/ Dyanne Thorne in Point of Terror (1971) /
Recently watched: Point of Terror (1971). Tagline: “Demons long locked in the depths of the mind come out to destroy the weak and believing!” I’m using this period of enforced social isolation to explore the weirder corners of YouTube for long forgotten and obscure movies. (My boyfriend is accompanying me only semi-willingly).
Upon release this wildly tawdry exploitation curiosity was misleadingly and inexplicably promoted as a horror film (that tagline bears zero relation to anything that unfolds onscreen). And to this day Wikipedia describes it as a an “erotic drama horror film.” More accurately, Point of Terror is a shamelessly old-fashioned, down-and-dirty melodrama about adultery, murder and double crossing. The script - with its echoes of old film noirs like The Postman Always Rings Twice or Double Indemnity - could easily have been written three decades earlier but it’s been tweaked for the swingin’ permissive era and the sexploitation-hungry demands of the drive-in circuit. The tone is pure soap opera. Everyone drinks too much and snarls bitchy dialogue at each other. There’s hammy acting, chain-smoking, poolside lounging, flashes of nudity and bed-hopping. In summary: irresistible!
Point of Terror’s campy lunacy is established immediately, with leading man Peter Carpenter wearing a fringed red ensemble, flailing around doing jazz hands while beltin’ out a musical number over the opening credits. Carpenter is muscular stud muffin Tony Trelos, a crotch-thrusting, hip-swiveling, tight-trousered and side-burned virile nightclub singer (think Vegas-era Elvis, Tom Jones, Engelbert Humperdinck or Tony Polar in Valley of the Dolls (1967)) employed at a Santa Monica cocktail lounge called The Lobster House.
From there, Point of Terror smash cuts to Tony asleep on the beach, tormented by a nightmare. Screaming himself awake, Tony encounters buxotic bikini-clad MILF Andrea Hilliard (Dyanne Thorne). It turns out he’s trespassing on her private beach. Hungrily ogling his rippling bronzed torso, the cougar-ish Andrea assures him it’s fine. Even better: Andrea is rich (ker-ching!), co-owns a record label with her husband and is enthusiastic to mix business with pleasure and sign-up this hunky new discovery. But Andrea has baggage: she’s trapped in a bitterly dysfunctional marriage to her invalid husband Martin (Joel Marston). Here’s a sampling of their ugly arguments: Martin: “Dirty bitch! You drink too goddamn much! It’s because of your drinking I’m in this chair!” Andrea: “Martin, I have a headache this big with your name on it!”
Tony invites Andrea to see him perform that night. (Note that The Lobster House’s stage is decorated with tinfoil - perhaps inspired by Warhol’s silver Factory?). “This is what I am and what I’ll always be / A drifter of the heart / Until love changes me!” Tony lustily wails, which makes Andrea go all misty and “tropical” downtown. (We always watch each of Tony’s cringe-worthy songs in their entirety! No cutting away!). In no time, the duo has embarked on an affair and begun production on Tony’s new album. (The “music industry” segments evoke Russ Meyer’s Beyond the Valley of the Dolls (1970). Speaking of Meyer: Peter Carpenter made his film debut as a Canadian Royal Mounted Police officer seduced by Erica Gavin in Vixen (1968)).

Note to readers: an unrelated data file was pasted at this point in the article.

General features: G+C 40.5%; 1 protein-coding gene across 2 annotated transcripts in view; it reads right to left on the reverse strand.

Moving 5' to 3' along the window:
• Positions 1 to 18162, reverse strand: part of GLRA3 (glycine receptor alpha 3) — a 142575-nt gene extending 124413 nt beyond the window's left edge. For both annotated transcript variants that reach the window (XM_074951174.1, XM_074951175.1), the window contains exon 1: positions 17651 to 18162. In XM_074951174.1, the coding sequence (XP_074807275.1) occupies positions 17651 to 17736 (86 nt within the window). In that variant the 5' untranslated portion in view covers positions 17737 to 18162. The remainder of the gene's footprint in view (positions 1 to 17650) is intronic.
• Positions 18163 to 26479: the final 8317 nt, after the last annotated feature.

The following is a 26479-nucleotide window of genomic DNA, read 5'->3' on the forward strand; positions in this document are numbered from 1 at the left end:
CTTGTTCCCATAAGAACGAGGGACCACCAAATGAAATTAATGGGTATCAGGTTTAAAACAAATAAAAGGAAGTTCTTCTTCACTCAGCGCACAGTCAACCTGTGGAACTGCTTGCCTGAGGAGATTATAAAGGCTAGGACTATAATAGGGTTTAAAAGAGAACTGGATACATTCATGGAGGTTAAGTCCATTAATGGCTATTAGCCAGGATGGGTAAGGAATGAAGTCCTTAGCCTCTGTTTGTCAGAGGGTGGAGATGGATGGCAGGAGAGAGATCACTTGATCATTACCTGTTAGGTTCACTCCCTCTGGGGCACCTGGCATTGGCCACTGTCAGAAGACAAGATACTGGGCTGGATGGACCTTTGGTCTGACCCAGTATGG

Interestingly, Tony is portrayed as a grasping, amoral anti-hero. He takes his long-suffering girlfriend Sally for granted and brazenly cheats on her, and it’s implied he has a history of exploiting gullible older women to further his show biz aspirations. “I want to be somebody. That’s all I’ve ever wanted,” he explains for anyone who’s missed the point. “And I’ll do anything to get it. Anything!” Tony thinks he’s found his match in Andrea, but she is far more treacherous than he suspects! (To her credit, Sally warned, “She plays games, Tony! You’re just one of her toys!”). In no time, their relationship has soured (Tony: “Look, I’m not one of those beach bums you used to run around with!” Andrea: “No, they had a little class!”). But watch out, Tony: it turns out Andrea convinced Martin to kill his first wife so that they could be together. And another murder seems increasingly inevitable!
For trash enthusiasts, Point of Terror offers a cornucopia of riches. In an Eve Arden-style sidekick role, Leslie Simms (rocking a frosted blonde Tammy Wynette wig) steals every scene as Fran, Andrea’s perennially tipsy best friend. (I loved this exchange between the gal pals: Fran: “What’s he got to give you?” Andrea: “Kicks!” Fran: “He’s using you.” Andrea: “We’re using each other”). The gorgeously vivid nightclub lighting (heavy on the shocking pinks and greens) anticipates Italian giallo films like Suspiria (1977). The groovy early seventies clothing (Andrea’s crimplene dresses, Tony’s unbuttoned shirts exposing maximum tanned “chest meat”) are crimes against fashion. Andrea’s bouffant coiffures are like a tribute to the album covers of Nancy Sinatra (except when she opts for little girl pigtails, which are a tribute to Donna Douglas as Ellie May Clampett in The Beverly Hillbillies). The sex scene in the swimming pool predicts the one in Showgirls (1995).
Best of all is director Alex Nicol’s equal opportunity lechery. Sure, we get to see Dyanne Thorne’s boobs, but we also get multiple crotch shots of Peter Carpenter in spray-on skintight pants. (The frequently shirtless Carpenter resembles a vintage Playgirl centrefold come to life). Most memorably, the camera freezes on a lingering glimpse of Christopher’s pert naked ass in a shower scene. Eyeing him up and down, Andrea purrs, “The view from here is marvelous!”
Point of Terror is viewable (for free!) on Amazon Prime. It's also available on Blu-ray and DVD via Vinegar Syndrome.